CVS said it has deployed the technology in more than 170 locations in the Cincinnati, Columbus and Dayton, Ohio, markets, as well as in nearby locations in central and southern Ohio and northern Kentucky.
The technology electronically delays pharmacy employees from opening safes that contain controlled substances by automatically triggering a wait time after a code has been entered. Once the code has been entered by an employee, the code can’t be overridden.
“Pharmacy robberies are a challenging issue for every pharmacy, and we are committed to doing all we can to reduce the number of pharmacy robbery incidents in the Columbus, Cincinnati and Dayton markets,” Alisa Ulrey, Ohio area vice president for CVS Pharmacy, said in a statement.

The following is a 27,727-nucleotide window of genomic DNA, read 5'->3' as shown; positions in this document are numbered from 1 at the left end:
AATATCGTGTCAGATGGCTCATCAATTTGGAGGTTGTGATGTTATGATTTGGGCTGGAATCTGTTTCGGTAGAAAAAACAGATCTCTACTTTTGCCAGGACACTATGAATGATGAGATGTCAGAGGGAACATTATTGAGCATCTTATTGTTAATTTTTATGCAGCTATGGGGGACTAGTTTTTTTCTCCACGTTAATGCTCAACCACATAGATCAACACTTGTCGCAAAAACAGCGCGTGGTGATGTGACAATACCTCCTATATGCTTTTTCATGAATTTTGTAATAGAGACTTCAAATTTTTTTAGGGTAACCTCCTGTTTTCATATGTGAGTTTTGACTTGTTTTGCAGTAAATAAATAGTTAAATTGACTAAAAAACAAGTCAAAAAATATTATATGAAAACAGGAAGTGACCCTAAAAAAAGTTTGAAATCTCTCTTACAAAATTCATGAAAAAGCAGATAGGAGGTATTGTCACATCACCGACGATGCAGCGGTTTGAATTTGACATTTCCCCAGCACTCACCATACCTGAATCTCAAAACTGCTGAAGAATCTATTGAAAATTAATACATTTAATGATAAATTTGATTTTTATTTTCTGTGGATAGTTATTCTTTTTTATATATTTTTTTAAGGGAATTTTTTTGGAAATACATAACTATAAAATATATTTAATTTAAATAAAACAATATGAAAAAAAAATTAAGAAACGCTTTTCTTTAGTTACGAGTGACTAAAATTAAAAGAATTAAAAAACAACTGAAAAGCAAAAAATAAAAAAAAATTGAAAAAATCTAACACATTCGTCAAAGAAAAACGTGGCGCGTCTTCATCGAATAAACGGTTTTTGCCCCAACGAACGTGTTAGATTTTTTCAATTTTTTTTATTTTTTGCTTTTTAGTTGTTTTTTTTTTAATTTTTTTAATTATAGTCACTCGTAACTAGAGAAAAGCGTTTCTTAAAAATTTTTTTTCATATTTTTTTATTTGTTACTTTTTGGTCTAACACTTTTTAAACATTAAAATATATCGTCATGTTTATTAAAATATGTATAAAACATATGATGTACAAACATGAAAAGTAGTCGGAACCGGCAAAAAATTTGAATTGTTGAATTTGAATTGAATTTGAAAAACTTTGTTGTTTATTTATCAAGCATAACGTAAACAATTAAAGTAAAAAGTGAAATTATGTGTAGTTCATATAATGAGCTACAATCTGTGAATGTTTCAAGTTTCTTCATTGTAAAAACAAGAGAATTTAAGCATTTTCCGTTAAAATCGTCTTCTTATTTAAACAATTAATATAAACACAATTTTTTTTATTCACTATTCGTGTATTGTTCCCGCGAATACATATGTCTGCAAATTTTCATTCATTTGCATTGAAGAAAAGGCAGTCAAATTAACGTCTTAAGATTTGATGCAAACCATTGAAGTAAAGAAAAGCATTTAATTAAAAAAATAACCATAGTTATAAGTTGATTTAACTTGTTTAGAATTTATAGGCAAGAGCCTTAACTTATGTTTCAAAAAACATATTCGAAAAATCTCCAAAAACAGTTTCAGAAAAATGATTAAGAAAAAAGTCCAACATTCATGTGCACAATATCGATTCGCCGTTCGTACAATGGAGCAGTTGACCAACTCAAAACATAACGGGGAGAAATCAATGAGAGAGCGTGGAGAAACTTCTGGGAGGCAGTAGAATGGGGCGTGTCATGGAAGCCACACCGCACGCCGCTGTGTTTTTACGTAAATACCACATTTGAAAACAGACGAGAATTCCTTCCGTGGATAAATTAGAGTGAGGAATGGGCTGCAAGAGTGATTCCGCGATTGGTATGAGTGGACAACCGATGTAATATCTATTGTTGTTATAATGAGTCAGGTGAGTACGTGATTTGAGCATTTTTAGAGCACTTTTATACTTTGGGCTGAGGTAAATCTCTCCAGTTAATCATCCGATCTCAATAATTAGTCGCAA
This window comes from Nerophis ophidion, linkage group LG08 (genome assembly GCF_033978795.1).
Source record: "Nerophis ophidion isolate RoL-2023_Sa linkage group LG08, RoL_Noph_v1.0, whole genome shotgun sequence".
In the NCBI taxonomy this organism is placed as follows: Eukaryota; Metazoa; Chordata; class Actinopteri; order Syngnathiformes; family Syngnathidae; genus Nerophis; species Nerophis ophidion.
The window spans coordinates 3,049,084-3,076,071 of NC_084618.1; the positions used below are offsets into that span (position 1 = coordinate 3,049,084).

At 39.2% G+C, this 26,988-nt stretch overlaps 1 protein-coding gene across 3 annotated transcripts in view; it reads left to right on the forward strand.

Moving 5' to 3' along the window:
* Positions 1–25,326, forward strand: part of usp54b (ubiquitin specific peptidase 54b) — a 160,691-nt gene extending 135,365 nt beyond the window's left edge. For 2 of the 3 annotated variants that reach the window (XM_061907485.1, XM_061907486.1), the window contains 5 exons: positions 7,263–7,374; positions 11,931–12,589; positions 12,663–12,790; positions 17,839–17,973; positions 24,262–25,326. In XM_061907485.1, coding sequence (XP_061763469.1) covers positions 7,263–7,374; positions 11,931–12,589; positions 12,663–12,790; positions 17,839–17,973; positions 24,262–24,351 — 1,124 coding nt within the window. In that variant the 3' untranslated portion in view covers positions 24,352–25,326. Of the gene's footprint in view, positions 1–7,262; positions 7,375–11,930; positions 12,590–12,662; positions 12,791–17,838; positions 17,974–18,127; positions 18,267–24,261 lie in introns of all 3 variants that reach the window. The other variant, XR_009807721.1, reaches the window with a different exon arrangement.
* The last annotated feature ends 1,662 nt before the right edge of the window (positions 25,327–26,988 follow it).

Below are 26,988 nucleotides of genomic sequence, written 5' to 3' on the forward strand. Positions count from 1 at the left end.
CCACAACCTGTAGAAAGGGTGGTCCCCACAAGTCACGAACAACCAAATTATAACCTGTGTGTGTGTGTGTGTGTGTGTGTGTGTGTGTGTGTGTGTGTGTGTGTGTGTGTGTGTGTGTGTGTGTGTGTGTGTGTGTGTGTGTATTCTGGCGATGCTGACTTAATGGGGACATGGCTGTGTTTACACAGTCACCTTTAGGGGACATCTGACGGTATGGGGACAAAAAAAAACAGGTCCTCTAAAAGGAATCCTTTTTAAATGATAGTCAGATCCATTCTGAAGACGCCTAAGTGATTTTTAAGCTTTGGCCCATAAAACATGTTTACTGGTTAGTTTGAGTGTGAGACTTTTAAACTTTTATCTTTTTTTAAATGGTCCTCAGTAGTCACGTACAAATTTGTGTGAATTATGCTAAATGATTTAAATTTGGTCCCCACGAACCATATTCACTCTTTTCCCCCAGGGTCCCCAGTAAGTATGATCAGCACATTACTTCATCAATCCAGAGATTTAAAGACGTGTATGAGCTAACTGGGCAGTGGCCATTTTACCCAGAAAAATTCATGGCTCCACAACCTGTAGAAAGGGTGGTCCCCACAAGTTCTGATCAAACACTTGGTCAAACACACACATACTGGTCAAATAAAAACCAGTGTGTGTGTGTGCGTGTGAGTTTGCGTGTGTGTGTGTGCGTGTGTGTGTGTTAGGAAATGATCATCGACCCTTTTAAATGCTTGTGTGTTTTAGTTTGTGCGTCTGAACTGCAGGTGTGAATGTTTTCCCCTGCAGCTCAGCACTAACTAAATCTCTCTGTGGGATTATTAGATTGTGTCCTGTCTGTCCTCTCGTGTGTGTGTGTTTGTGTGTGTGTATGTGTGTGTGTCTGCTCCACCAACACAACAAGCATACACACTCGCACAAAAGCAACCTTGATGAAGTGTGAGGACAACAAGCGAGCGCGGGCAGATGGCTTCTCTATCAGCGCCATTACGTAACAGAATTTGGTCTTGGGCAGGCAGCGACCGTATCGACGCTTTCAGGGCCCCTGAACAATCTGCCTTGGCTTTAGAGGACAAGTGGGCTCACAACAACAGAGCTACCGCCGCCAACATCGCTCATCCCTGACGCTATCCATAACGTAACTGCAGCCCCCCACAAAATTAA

“We believe that time-delay safes, combined with other security policies and procedures in place at our stores, will help drastically reduce these incidents and ensure that our stores remain a safe environment for shopping and filling prescriptions,” Ulrey explained.
Oxycodone and hydrocodone top the list of narcotics targeted in pharmacy robberies, according to CVS. Now those substances will be stored in time-delay safes in all CVS Pharmacy locations in these markets to help prevent these medications from being misused or abused.
“Drug abuse continues to be a substantial health and safety risk in Montgomery County,” stated Phil Plummer, sheriff of Ohio’s Montgomery County. “With overdose deaths in Montgomery County being at an historical high, I believe any efforts to control substance narcotic medications that are sought after by robbers, such as oxycodone and hydrocodone, is welcome. I applaud CVS Pharmacy for taking this proactive step to combat the opioid epidemic in Montgomery County and across Ohio.”